The red-carpet treatment all-Pullman train made stops at Grand Central Station for New York–area passengers and the Lasalle Street Station for Chicago-area passengers. From there it was on to Los Angeles. In 1945 diesel-electrics started replacing steam, and a new diesel-electric-powered trainset was commissioned. The replacement was inaugurated by Dwight Eisenhower in September 1948. The express train hauled passengers and mail at 60 MPH. Tony would be in LA on Monday.

   Stan was listening to the ballgame, the second game of the World Series, on the Mutual Radio Network when Ezra slid back into the back seat. “It’s still the second inning and both the Dons are done,” he told Ezra.

   “What the hell? What did I miss? What’s the score?”  

   “Six and six” Stan said.

   “What happened to Newk?” The hurler was six foot four and from the batter’s box looked like the side of a mountain coming at you. He had a sharp curve and a Fourth of July fastball.

   “Fizzled out,” Stan said.

   “It’s going to be a long day,” Ezra said.

   After Don Newcombe’s day abruptly ended, Yogi Berra hitting a towering grand slam off him, he stormed into the locker room, showered, changed, and stormed out of the ballpark. It was the bottom of the third inning. Cheering erupted when Don Bessent singled, driving in Gil Hodges to put the Bums up by one. 

   “How about that!” Mike “Buster” Brown, a parking-lot attendant, shouted, listening on a transistor radio, as Don Newcombe walked past.

   “How about what?” Don grumbled,

   “We’re back up, my man, back up.”

   Don the Newk punched him in the gut and walked away.

   “If they took a popularity poll, I sure as hell wouldn’t win,” he said, after charges were dropped. “Lots of guys don’t like my attitude. Can’t blame ’em. I don’t like it myself.”

   They picked up Pete at the New York Library. He had signed out for a long lunch. They drove to Fine & Schapiro, on West 72nd Street between Columbus and Amsterdam Avenues,

where they met Otis and Bumpy, who were already there. They got a table and ordered food.  The matzoh balls, kreplach, knishes, and potato pancakes were all made fresh in the back by hand.

   “What do you know?” Stan asked Pete halfway through lunch.

   “They cleaned it up that night, all the TNT and nitro.”


   “There was enough cached into a niche right there next to the grate to blow half the ballpark to kingdom come.”

   “Jesus!” Ezra exclaimed.

   “What was it all about?” Stan asked. “Why try to kill the president?”

   “Nobody is sure, although they’re almost certain neither the Cosa Nostra nor the Communists had anything to do with it.”

   “If it wasn’t them, who was it?”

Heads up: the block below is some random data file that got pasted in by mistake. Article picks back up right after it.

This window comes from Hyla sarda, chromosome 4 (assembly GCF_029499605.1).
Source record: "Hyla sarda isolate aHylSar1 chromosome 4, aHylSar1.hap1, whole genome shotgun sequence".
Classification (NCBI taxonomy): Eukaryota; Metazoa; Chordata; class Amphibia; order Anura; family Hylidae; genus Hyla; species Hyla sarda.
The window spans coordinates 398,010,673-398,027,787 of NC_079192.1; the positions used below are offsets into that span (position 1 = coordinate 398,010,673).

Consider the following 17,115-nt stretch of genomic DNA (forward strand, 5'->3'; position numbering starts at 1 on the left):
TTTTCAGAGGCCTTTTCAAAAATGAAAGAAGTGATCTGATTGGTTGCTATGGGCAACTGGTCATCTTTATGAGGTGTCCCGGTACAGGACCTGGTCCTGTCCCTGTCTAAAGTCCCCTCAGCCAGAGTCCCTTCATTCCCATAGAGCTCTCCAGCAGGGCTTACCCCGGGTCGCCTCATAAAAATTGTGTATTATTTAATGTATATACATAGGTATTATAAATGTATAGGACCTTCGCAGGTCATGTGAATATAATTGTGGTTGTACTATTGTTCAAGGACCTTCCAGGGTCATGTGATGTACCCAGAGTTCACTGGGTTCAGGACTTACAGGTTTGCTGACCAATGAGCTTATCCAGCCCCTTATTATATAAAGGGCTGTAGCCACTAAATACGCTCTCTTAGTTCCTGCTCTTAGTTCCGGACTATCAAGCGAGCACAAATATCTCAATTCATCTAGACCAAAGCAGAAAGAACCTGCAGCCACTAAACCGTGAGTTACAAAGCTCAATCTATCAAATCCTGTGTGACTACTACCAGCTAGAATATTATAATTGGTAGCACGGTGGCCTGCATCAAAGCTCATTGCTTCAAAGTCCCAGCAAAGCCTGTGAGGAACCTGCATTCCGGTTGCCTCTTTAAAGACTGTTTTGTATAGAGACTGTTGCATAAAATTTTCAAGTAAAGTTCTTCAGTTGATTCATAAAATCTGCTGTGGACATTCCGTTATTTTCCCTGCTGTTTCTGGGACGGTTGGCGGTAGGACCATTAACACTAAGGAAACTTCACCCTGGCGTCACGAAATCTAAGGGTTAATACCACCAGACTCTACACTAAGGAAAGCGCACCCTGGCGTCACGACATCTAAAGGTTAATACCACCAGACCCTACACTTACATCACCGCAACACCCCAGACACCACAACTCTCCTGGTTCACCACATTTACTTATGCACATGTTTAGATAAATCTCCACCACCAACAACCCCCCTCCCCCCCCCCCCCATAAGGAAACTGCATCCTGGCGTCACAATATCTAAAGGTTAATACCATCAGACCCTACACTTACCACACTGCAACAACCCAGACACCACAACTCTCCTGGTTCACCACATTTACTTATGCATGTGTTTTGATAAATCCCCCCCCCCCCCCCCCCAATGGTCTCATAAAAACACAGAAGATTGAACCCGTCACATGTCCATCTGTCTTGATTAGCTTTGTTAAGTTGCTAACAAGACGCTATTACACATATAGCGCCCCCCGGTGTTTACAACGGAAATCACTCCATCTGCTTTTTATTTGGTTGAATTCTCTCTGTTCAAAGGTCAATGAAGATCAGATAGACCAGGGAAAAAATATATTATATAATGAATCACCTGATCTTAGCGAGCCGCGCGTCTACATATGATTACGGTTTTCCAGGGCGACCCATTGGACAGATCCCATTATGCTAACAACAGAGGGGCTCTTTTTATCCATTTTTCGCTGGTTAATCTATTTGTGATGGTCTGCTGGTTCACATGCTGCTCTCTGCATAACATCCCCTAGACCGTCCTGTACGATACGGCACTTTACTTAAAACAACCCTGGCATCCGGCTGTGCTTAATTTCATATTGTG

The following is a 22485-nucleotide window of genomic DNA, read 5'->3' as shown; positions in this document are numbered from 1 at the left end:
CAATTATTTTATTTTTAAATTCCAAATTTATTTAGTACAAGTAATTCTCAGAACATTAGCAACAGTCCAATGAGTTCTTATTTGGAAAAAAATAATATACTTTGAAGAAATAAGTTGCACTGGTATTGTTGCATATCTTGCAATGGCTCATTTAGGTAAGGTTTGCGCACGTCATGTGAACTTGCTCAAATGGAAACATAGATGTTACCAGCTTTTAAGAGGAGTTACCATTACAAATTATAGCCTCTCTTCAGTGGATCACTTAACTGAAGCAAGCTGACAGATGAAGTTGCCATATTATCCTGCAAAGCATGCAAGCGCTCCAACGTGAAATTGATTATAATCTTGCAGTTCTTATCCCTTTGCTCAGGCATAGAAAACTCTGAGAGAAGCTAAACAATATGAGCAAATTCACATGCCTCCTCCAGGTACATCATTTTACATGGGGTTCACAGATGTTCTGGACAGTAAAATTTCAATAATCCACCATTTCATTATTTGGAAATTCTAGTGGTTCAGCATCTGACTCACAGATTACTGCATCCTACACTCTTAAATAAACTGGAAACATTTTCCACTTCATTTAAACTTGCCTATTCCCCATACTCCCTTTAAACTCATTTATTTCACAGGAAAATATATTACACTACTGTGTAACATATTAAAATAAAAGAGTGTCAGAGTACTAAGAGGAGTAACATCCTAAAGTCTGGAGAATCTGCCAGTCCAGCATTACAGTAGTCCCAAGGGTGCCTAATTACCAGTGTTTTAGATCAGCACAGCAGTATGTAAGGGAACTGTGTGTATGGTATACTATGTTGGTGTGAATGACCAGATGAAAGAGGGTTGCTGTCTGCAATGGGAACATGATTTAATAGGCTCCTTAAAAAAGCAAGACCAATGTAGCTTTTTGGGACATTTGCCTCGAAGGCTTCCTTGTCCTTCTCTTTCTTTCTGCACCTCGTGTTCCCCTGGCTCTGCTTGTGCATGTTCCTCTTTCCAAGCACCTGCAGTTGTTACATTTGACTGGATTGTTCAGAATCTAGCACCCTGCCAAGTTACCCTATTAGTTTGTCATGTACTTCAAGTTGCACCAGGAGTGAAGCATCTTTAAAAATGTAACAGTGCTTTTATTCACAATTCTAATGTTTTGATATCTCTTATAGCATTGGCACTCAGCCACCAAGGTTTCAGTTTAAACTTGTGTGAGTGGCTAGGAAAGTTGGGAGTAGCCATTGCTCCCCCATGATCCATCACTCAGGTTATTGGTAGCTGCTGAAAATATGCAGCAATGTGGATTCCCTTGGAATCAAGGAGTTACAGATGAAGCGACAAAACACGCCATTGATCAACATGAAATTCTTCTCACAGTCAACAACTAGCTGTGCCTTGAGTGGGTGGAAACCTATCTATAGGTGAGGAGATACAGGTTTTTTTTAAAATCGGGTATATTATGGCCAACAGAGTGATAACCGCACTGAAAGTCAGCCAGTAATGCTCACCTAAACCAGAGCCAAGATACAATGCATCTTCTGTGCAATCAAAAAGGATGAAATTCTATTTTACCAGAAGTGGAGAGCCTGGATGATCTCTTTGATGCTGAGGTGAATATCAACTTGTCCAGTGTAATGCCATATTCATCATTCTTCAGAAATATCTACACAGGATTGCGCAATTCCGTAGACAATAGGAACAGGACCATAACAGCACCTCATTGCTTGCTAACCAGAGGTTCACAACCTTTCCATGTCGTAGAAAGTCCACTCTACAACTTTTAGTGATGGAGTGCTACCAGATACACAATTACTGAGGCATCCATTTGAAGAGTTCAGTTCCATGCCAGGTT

“Eisenhower has been planning on making a major policy speech after he’s elected, warning about what he calls the military-industrial complex. He seems to want to try slowing down the arms race.”

   “So, what does that have to with it?”

   “There are hundreds of millions of dollars involved, what with the Pentagon, manufacturers, arms merchants, big-league corporations and tough customers. There is some thought behind the scenes that they might have had something to do with it.”

   “The hell you say,” Stan said.

   “I kept Duluc Detective out of it after I called, after you asked me to get in touch with my Federal friend. He asked me how I knew, but I told him that was out of bounds. He explained it as an anonymous tip. Going forward, I suggest forgetting all about this, don’t talk to anybody outside of yourselves about it. Don’t keep anything in writing. It could be dangerous. I mean, if they thought they could kill a president, they won’t give a thought about killing you.”

   They sat in silence while Betty ordered coffee and dessert. The men had hamantaschen and babka cheesecake, while Betty had a black cherry soda ice cream float. When they were done Bumpy and Otis went the way they had come, Ezra and Betty went back to the office to search and destroy, and Stan went home. He called Vicki and sat Dottie down when she came home from school.

   “Have you told anybody about Wednesday?” he asked.

   “You said not to.”


   “Is it something I should not ever talk about?”

   “That’s right.”


   “I called Vicki and made reservations at the Tavern in the Green. Are you up for that?”

   That summer, as part of what he said were improvements in Central Park, Robert Moses tried to asphalt in a parking lot beside the eating place. Mothers who picnicked with their children at a wooded hollow at the site of the proposed lot complained, but Moses approved destruction of the hollow, anyway. Work started in the middle of the night one night but was stopped after threats of a lawsuit. The master builder went home and sulked.

   There was a dance floor and nightly music at the restaurant. An outdoor patio offered dining al fresco. Trees around the restaurant were wrapped in twinkling lights. The Elm Tree Room was built around an elm. The food was toothsome.

   Mr. Moto looked up from the windowsill where he was catnapping when Dottie jumped to her feet. His ears perked when he heard food was in the mix. He settled down, though, knowing he wouldn’t be invited.

   “I’m calling a cab, cowgirl, so speak now or forever hold your peace.”

   “I am ready, yay!” Dottie said high-spirited. “I could eat a horse.”

Ed Staskus posts feature stories on Paperback Yoga, Lithuanian Journal, and 147 Stanley Street Click “Follow” on a site to get its monthly feature in your in-box.